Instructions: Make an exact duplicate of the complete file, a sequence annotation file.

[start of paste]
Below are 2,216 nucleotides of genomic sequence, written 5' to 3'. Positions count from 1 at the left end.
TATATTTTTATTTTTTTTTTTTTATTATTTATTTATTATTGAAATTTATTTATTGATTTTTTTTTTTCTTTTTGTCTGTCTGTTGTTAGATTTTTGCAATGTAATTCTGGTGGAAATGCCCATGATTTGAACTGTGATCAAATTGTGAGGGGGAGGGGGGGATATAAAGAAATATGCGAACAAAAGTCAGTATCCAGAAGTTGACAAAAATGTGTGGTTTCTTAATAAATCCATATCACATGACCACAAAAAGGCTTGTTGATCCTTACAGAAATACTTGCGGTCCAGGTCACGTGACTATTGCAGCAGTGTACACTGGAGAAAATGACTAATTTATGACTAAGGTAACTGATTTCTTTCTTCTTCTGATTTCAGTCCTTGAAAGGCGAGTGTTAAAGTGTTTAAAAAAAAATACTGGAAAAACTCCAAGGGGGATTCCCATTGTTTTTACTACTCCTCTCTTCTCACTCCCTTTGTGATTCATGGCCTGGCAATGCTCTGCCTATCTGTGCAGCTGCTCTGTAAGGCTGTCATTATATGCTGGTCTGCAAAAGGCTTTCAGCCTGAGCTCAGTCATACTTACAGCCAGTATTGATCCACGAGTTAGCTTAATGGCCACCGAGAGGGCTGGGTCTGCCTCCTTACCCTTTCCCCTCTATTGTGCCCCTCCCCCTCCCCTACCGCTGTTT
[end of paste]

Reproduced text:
Below are 2,216 nucleotides of genomic sequence, written 5' to 3'. Positions count from 1 at the left end.
TATATTTTTATTTTTTTTTTTTTATTATTTATTTATTATTGAAATTTATTTATTGATTTTTTTTTTTCTTTTTGTCTGTCTGTTGTTAGATTTTTGCAATGTAATTCTGGTGGAAATGCCCATGATTTGAACTGTGATCAAATTGTGAGGGGGAGGGGGGGATATAAAGAAATATGCGAACAAAAGTCAGTATCCAGAAGTTGACAAAAATGTGTGGTTTCTTAATAAATCCATATCACATGACCACAAAAAGGCTTGTTGATCCTTACAGAAATACTTGCGGTCCAGGTCACGTGACTATTGCAGCAGTGTACACTGGAGAAAATGACTAATTTATGACTAAGGTAACTGATTTCTTTCTTCTTCTGATTTCAGTCCTTGAAAGGCGAGTGTTAAAGTGTTTAAAAAAAAATACTGGAAAAACTCCAAGGGGGATTCCCATTGTTTTTACTACTCCTCTCTTCTCACTCCCTTTGTGATTCATGGCCTGGCAATGCTCTGCCTATCTGTGCAGCTGCTCTGTAAGGCTGTCATTATATGCTGGTCTGCAAAAGGCTTTCAGCCTGAGCTCAGTCATACTTACAGCCAGTATTGATCCACGAGTTAGCTTAATGGCCACCGAGAGGGCTGGGTCTGCCTCCTTACCCTTTCCCCTCTATTGTGCCCCTCCCCCTCCCCTACCGCTGTTT